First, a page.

The former Special Representative of the United Nations Special Representative for West Africa and the Sahel, Mohamed IBN Chambas has disclosed that about 80 per cent of West Africa citizens will prefer to choose their leaders through the ballot.
Chambas, who spoke at the opening of the high-level parliamentary seminar on 20 years of democratic elections in West Africa in Ghana’s coastal city of Winneba on the theme: Evaluating Two Decades Of Democratic Elections In The ECOWAS Region: Achievements, Challenges And The Way Forward, was citing the results of the Afro Barometer survey conducted recently.
He said “Elections seem to have been institutionalised in the way that African countries choose their leaders giving people the voice to determine who manages public resources, supervises institutions and delivers development.
“In an Afro barometer survey, almost 80% of West African citizens sampled indicated that they preferred choosing leaders through elections to other means. This shows appreciable support for election-based democracy and rule of law.”
He however observed that this support has declined over time in some countries. Between 2011 and 2020, the proportion of Ghanaians supporting elections as a preferred mode for choosing leaders declined by 11%, 10% each in Cape Verde and Ivory Coast, 5% in Nigeria and 3% in Guinea. It was only in Sierra Leone that it increased by 11%.
“Clearly, this is a cause for concern, and we must begin to ask ourselves why citizens are getting weary of this important pillar of democracy. Have they lost hope in the ability of elections to bring the needed dividends that democracy has to offer? Are they beginning to regret giving their support to the notion of democracy as a governance framework in general? These are critical questions that must occupy our minds as players whose roles are central to the sustenance of the democratic faith in not only West Africa but Africa as a whole,” Chambas said.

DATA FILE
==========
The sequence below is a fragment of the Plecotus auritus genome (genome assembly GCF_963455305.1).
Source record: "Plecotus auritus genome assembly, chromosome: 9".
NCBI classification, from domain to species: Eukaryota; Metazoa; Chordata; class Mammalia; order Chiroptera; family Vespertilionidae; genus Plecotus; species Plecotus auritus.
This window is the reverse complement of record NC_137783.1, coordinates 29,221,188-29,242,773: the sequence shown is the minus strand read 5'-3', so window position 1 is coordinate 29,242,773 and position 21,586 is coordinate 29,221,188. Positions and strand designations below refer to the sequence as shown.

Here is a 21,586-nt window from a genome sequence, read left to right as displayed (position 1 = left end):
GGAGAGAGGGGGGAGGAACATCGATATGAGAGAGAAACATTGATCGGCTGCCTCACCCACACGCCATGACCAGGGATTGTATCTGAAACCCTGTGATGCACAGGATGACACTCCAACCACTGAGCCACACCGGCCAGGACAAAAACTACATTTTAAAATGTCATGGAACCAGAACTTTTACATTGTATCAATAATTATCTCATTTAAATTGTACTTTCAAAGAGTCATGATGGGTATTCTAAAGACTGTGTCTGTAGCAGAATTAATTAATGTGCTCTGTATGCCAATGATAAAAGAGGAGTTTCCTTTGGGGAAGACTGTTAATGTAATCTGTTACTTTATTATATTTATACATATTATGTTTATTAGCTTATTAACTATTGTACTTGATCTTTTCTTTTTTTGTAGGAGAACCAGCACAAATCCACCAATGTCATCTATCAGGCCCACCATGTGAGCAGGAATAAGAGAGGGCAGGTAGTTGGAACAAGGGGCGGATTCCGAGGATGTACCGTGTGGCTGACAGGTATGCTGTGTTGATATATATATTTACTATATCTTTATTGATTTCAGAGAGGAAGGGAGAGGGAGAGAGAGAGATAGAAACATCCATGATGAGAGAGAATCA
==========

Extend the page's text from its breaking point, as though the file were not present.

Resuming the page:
The diplomat insisted that democracy in Africa must mean more than just elections as elections are only a means of securing the mandate of the people.
“The people make their decisions at the polls in the hope that whoever they give their mandate to will work in their interest to quench their thirst, cure their hunger, provide them shelter or create the environment where they can provide these for themselves in an atmosphere of freedom. If we fail to pay attention to this aspect of our democratic experiment, then we will be putting democracy itself in peril. For not only will the populations have no reason to continue to trust in the process, but the security of our nations will be threatened,” he said.
In 2020, there were six elections conducted in the sub region. Togo, Guinea, Côte d’Ivoire, Burkina Faso, Ghana and Niger. Whilst some of these elections were organized in a context of political crisis, States still exhibited their increasing support for peaceful post elections. With a fairly young democratization in the West African sub region, Countries have been improving with each electoral cycle. Elections are becoming more peaceful, more transparent and more credible.
More Countries are beginning to take control of financing national elections instead of depending on donor support. States are beginning to reduce how much is borrowed to conduct elections and this is a marked improvement that must be commended, according to Chambas.
He also said that significant progress has also been made in the empowerment of the election management bodies. These bodies are being resourced with up-to-date digital equipment in order to meet current international standards. Their human resources have also been increasing with enhanced human operation and professionalism. There is no doubt the sub region is making significant progress.
However, Chambas regretted that election- related violence continues to be an existential threat to our democracy.
Between 2016 and 2018, 64% of West African citizens sampled by Afrobarometer thinks their current governments have managed the unemployment situation in their Country badly with 32.7% saying their government has been fairly bad in creating jobs whilst 32.6% thinks their governments are fairly bad in managing unemployment. These factors, according to Chambas, fuel electoral violence in the region.